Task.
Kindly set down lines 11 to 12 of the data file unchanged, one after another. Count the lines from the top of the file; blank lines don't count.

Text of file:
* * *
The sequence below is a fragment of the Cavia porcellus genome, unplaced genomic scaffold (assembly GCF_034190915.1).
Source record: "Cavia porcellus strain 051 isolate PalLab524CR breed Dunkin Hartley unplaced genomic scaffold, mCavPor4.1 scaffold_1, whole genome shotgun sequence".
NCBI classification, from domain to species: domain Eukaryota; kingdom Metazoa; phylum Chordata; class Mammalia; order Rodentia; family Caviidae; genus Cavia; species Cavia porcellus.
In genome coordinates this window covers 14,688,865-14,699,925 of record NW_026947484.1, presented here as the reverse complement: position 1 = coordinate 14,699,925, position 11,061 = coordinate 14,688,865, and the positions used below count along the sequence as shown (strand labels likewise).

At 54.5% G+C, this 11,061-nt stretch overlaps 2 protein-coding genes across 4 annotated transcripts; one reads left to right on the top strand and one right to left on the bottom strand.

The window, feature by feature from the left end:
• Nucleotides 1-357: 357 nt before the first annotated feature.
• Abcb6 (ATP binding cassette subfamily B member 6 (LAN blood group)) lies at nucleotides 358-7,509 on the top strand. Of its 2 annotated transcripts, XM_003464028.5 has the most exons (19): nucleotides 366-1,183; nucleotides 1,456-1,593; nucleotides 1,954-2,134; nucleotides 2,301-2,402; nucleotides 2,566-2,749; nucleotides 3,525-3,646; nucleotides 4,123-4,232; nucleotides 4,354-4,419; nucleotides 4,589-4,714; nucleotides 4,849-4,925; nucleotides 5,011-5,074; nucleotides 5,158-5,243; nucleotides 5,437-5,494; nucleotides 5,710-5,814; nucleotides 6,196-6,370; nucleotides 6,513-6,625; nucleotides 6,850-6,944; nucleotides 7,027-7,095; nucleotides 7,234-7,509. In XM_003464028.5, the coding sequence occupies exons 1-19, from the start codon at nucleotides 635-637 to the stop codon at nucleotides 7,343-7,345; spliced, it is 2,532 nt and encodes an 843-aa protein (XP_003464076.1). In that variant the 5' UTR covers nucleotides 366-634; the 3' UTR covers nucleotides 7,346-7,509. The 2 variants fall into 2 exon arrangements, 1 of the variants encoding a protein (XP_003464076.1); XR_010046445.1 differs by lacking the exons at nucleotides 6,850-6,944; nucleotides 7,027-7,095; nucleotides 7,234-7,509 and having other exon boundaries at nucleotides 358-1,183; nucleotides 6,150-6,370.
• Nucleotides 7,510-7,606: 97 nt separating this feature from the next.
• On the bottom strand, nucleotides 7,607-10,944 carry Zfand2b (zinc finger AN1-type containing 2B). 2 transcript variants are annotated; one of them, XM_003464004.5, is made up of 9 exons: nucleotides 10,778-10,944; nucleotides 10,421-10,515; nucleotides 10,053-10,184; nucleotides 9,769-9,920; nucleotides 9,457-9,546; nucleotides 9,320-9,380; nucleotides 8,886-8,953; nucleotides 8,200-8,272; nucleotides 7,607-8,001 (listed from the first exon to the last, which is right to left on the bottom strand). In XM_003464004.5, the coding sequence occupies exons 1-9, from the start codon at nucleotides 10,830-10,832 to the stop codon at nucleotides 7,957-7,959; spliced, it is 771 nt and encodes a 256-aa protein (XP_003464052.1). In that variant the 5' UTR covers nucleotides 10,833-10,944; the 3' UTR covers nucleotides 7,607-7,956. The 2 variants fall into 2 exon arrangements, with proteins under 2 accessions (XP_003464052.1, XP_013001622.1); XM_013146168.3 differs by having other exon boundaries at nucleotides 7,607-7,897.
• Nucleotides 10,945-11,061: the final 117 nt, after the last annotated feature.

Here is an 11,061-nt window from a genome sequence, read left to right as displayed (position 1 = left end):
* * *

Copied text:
• Nucleotides 10,945-11,061: the final 117 nt, after the last annotated feature.

Here is an 11,061-nt window from a genome sequence, read left to right as displayed (position 1 = left end):